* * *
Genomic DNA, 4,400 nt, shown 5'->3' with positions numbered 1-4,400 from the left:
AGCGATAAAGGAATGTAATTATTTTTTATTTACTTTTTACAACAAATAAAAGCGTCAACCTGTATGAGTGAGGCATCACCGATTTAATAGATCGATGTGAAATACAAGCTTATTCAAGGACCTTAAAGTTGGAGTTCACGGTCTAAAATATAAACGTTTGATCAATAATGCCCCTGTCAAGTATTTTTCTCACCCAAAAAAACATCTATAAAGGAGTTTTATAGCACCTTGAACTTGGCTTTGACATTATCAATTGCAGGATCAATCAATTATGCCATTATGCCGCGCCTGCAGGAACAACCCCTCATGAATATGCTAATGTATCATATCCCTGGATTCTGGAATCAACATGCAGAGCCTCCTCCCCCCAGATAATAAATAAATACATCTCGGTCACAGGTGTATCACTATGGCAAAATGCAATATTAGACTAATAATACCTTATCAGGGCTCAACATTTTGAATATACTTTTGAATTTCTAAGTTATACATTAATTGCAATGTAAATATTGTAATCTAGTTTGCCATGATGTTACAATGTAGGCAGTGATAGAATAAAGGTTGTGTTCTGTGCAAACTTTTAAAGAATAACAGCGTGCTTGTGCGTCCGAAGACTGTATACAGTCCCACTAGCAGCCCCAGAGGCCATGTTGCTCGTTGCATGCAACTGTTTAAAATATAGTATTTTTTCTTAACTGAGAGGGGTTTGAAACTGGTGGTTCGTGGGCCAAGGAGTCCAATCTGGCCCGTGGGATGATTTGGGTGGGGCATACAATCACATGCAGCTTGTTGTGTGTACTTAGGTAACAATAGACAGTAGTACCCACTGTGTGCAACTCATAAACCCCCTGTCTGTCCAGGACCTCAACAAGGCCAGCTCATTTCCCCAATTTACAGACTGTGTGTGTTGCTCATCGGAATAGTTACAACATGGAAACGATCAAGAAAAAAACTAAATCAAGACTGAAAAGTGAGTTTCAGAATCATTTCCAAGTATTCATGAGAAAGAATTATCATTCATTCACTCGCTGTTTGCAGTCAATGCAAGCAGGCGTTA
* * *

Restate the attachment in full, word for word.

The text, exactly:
Genomic DNA, 4,400 nt, shown 5'->3' with positions numbered 1-4,400 from the left:
AGCGATAAAGGAATGTAATTATTTTTTATTTACTTTTTACAACAAATAAAAGCGTCAACCTGTATGAGTGAGGCATCACCGATTTAATAGATCGATGTGAAATACAAGCTTATTCAAGGACCTTAAAGTTGGAGTTCACGGTCTAAAATATAAACGTTTGATCAATAATGCCCCTGTCAAGTATTTTTCTCACCCAAAAAAACATCTATAAAGGAGTTTTATAGCACCTTGAACTTGGCTTTGACATTATCAATTGCAGGATCAATCAATTATGCCATTATGCCGCGCCTGCAGGAACAACCCCTCATGAATATGCTAATGTATCATATCCCTGGATTCTGGAATCAACATGCAGAGCCTCCTCCCCCCAGATAATAAATAAATACATCTCGGTCACAGGTGTATCACTATGGCAAAATGCAATATTAGACTAATAATACCTTATCAGGGCTCAACATTTTGAATATACTTTTGAATTTCTAAGTTATACATTAATTGCAATGTAAATATTGTAATCTAGTTTGCCATGATGTTACAATGTAGGCAGTGATAGAATAAAGGTTGTGTTCTGTGCAAACTTTTAAAGAATAACAGCGTGCTTGTGCGTCCGAAGACTGTATACAGTCCCACTAGCAGCCCCAGAGGCCATGTTGCTCGTTGCATGCAACTGTTTAAAATATAGTATTTTTTCTTAACTGAGAGGGGTTTGAAACTGGTGGTTCGTGGGCCAAGGAGTCCAATCTGGCCCGTGGGATGATTTGGGTGGGGCATACAATCACATGCAGCTTGTTGTGTGTACTTAGGTAACAATAGACAGTAGTACCCACTGTGTGCAACTCATAAACCCCCTGTCTGTCCAGGACCTCAACAAGGCCAGCTCATTTCCCCAATTTACAGACTGTGTGTGTTGCTCATCGGAATAGTTACAACATGGAAACGATCAAGAAAAAAACTAAATCAAGACTGAAAAGTGAGTTTCAGAATCATTTCCAAGTATTCATGAGAAAGAATTATCATTCATTCACTCGCTGTTTGCAGTCAATGCAAGCAGGCGTTA